Re: [kitten] WGLC on draft-ietf-kitten-aes-cts-hmac-sha2-06

Nico Williams <nico@cryptonector.com> Wed, 15 April 2015 20:27 UTC

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Date: Wed, 15 Apr 2015 15:27:26 -0500
From: Nico Williams <nico@cryptonector.com>
To: Greg Hudson <ghudson@mit.edu>
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Subject: Re: [kitten] WGLC on draft-ietf-kitten-aes-cts-hmac-sha2-06
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On Thu, Apr 09, 2015 at 08:11:50PM -0400, Greg Hudson wrote:
> On 04/09/2015 06:21 PM, Michael Jenkins wrote:
> > Bit string lengths and bits-o'-security: When this draft was originally
> > introduced to kitten, it was stated that it was to support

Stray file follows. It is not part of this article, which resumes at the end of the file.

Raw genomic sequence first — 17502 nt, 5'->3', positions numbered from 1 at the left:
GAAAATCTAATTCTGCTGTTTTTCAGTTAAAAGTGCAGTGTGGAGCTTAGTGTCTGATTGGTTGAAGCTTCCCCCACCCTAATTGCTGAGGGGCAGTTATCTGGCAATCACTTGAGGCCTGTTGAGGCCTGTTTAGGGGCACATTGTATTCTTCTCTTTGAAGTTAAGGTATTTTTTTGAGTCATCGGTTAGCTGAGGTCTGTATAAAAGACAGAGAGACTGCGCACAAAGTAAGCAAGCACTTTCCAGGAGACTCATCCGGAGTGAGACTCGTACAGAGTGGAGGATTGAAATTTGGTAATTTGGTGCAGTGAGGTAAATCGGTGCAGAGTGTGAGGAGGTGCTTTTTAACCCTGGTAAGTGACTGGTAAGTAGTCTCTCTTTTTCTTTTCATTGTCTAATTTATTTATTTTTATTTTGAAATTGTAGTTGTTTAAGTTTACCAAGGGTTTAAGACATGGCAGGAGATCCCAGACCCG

> > draft-burgin-kerberos-suiteb
> > <http://www.ietf.org/mail-archive/web/kitten/current/msg03802.html>. So
> > there's an implicit presumption that one is working in one of two modes,
> > 192-bit or 128-bit security, and consequently using either SHA-384 or
> > SHA-256, respectively. 
> 
> However, SHA-384 truncated to 192 bits does not have a collision
> resistance strength of 192 bits; it has a collision resistance strength
> of 96 bits.  This is described in detail in SP 800-107 section 5.1,
> which is referenced by FIPS 180-4 section 7.

(We're talking about the HMAC being truncated.  And we're after forgery
and valid MAC distinction attacks, not collision resistance.)

> I don't think any meaningful review would deem
> 192-truncate(HMAC-SHA-384(k, m)) to be stronger than
> 192-truncate(HMAC-SHA-256(k, m)) by any metric.

(provided that k is 192-bit)

I suggested that prudence would.  But I was wrong.  Recall that Bellare
and Mihir proved HMAC is secure if the hash function is a PRF, and this
does not depend on collision resistance.

AES256-HMAC-SHA256-192 works.

Nico
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